Related: American actress Robin Vee Strasser was born on Victory in Europe Day.

A quote from Freddie Prinze, Jr., in the documentary Misery Loves Comedy (sent to me by Anna of Waltzing More Than Matilda):

“When you’re a Junior you’re pretty much just a statue to what went before.”

From “My Daughter Will Be Named Ruby Daffodil” in US magazine article

Back when Drew Barrymore was only 20 years old, she already had a name picked out for her future child.

During an interview with Rolling Stone in June 1995, Barrymore opened up about her relationship at the time with Hole musician Eric Erlandson.

[…]

“I never thought I’d have a sense of family until I had my own kids. I want two: a boy and a girl,” she revealed. “My daughter will be named Ruby Daffodil.”

Today she has two daughters, neither of whom are named Ruby Daffodil. The first was named Olive and the second Frankie.

From “The History Of How “Cow Poop” Became A Real-Life Japanese Family Name” by Mami of the blog Tofugu:

There are some Japanese family names that are so ridiculous that I’m forced to believe that someone was playing some kind of horrible family prank when they named themselves. Cow Poop (Ushikuso), Horse-Butt (Umajiri), and Boar-Crotch (Inomata/Imata) are actual people in Japan. If they wanted a memorable name, they’ve certainly achieved it, but I can’t imagine what it’s like to grow up with a name like that as a child.

From the “Name Wisely” section of “8 Tips for Creating Great Stories” by Hugh Hart of Fast Company:

Fantasy novelist Neil Gaiman stresses the importance of a good name in describing the genesis of his American Gods protagonist. “There’s a magic to names, after all,” he says. “I knew his name [needed to be] descriptive. I tried calling him Lazy, but he didn’t seem to like that, and I called him Jack, and he didn’t like that any better. I took to trying every name I ran into on him for size, and he looked back at me from somewhere in my head unimpressed every time. It was like trying to name Rumpelstiltskin.”

He finally discovered the name, Shadow, in an Elvis Costello song. (American Gods will be on TV soon…will we soon be seeing more babies named Shadow?)

Liverpool Fans Name Baby Girl YNWA

ynwa logo liverpool
YNWA: New baby name for Liverpool fans?
Norwegian couple Tor-Eric and Eirin Iversen, big fans of Liverpool F.C. (the English soccer team), welcomed a baby girl back in 2010 and named her Karoline Ynwa.

The middle name Ynwa is an acronym that stands for “You’ll Never Walk Alone” — the song that was adopted as Liverpool’s anthem in the 1960s. It originally comes from the Rodgers and Hammerstein musical Carousel (1945).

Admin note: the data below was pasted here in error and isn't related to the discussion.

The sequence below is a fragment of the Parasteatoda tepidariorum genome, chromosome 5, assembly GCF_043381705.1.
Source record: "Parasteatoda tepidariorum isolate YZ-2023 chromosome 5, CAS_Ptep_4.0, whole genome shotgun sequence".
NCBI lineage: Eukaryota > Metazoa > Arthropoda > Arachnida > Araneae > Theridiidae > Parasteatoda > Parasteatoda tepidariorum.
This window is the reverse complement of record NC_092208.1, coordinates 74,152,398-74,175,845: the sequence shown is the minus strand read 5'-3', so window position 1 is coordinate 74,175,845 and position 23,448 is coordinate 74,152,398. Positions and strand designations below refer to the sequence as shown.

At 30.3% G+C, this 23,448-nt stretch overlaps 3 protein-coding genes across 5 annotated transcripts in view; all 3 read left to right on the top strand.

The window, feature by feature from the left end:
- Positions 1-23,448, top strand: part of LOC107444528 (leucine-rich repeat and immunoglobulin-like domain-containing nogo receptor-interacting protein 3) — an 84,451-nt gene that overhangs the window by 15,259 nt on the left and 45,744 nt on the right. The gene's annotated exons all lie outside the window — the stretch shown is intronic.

Tor-Eric and Eirin weren’t sure about the name Ynwa (which they pronounce “yee-nwa”) at first, but it grew on them over time. Before Ynwa they’d considered the name Gerrard (for Steven Gerrard) but decided that Gerrard wouldn’t work well for a girl.

Pål Christian Møller, head of Liverpool FC Supporters Club Norway, says the Liverpool-inspired baby name he sees most often is simply “Liverpool.” (He said if he could give himself another name, he’d add Oliver and become “O Liverpål.”) Another acronym-based Liverpool name he’s seen is Tia, which stands for “this is Anfield.” Anfield is the stadium at which Liverpool F.C. has been playing since the 1890s.

Now that news of a child named Ynwa has surfaced, do you think Liverpool fans in England will start using the name? And, if so, do you think Ynwa will ever reach the minimum usage requirement of 3 babies per year to be included on a future England and Wales baby name list?

Sources: Ynwa (4) fikk ikke velge favorittlag selv, Liverpool FC fans from Norway name their daughter YNWA (discovered originally via Clare’s Name News)

P.S. Other modern-day acronym baby names include Ily, Ilys & Ktyal. I’ve also heard rumors that the baby name Yolo now exists, but I have yet to see proof of this.

“2la” – The First Number-Name in Britain?

Back in the early 1990s, the Fotherby family of England welcomed two daughters, Zanya Obea and Zaedea 2la.

The BBC ran an article about the sisters back in 2000. “They both love music and, with names like theirs, they are tailor made to be pop stars,” their father was quoted as saying.

At the time, it was thought that younger sister Zaedea might be “the only child in Britain with a number registered as part of her name.” (In the U.S., number-names are permitted in some states, but not others.)

Her name had caused some confusion in school — teachers thought Zaedea “must have meant to write Tula or Toola” when she wrote 2la — but she said she liked it regardless.

Source: ‘I’m not a name, I’m a number’